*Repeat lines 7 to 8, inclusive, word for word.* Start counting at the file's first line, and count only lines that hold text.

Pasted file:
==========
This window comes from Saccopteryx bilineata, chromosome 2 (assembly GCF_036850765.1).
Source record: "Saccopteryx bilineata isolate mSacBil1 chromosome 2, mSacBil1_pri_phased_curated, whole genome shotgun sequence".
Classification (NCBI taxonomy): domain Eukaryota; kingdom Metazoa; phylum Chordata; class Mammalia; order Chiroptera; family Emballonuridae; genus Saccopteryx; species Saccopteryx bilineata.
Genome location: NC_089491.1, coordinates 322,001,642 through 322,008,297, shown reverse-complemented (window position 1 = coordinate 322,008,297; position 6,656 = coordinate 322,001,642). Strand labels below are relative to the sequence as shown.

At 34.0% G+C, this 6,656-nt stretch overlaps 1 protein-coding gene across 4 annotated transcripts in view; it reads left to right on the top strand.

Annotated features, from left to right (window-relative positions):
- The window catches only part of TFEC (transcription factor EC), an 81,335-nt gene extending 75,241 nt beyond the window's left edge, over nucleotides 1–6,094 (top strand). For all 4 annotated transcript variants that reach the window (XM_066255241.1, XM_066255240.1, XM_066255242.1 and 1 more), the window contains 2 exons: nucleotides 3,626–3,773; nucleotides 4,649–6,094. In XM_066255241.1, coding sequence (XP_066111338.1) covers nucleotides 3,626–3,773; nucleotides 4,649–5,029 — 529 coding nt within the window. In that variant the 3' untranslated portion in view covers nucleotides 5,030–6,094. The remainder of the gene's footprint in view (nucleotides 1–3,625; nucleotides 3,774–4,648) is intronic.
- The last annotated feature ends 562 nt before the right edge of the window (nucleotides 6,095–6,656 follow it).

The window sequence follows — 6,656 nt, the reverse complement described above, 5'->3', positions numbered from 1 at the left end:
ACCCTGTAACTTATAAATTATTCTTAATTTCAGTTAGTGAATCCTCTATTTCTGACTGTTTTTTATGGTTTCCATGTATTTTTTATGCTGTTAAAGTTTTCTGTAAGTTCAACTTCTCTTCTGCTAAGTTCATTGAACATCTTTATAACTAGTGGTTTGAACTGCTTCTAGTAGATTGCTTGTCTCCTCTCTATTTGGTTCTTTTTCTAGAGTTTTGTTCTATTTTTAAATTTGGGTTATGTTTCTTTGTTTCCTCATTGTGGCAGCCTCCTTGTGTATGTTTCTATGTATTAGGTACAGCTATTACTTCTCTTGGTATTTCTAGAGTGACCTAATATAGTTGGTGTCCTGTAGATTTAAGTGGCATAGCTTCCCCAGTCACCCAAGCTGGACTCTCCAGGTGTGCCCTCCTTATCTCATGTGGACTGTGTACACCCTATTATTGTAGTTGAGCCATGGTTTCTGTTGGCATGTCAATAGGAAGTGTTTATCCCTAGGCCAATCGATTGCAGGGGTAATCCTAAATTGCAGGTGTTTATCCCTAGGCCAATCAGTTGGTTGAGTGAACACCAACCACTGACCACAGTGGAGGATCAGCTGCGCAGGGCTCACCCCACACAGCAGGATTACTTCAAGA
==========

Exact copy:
- The window catches only part of TFEC (transcription factor EC), an 81,335-nt gene extending 75,241 nt beyond the window's left edge, over nucleotides 1–6,094 (top strand). For all 4 annotated transcript variants that reach the window (XM_066255241.1, XM_066255240.1, XM_066255242.1 and 1 more), the window contains 2 exons: nucleotides 3,626–3,773; nucleotides 4,649–6,094. In XM_066255241.1, coding sequence (XP_066111338.1) covers nucleotides 3,626–3,773; nucleotides 4,649–5,029 — 529 coding nt within the window. In that variant the 3' untranslated portion in view covers nucleotides 5,030–6,094. The remainder of the gene's footprint in view (nucleotides 1–3,625; nucleotides 3,774–4,648) is intronic.
- The last annotated feature ends 562 nt before the right edge of the window (nucleotides 6,095–6,656 follow it).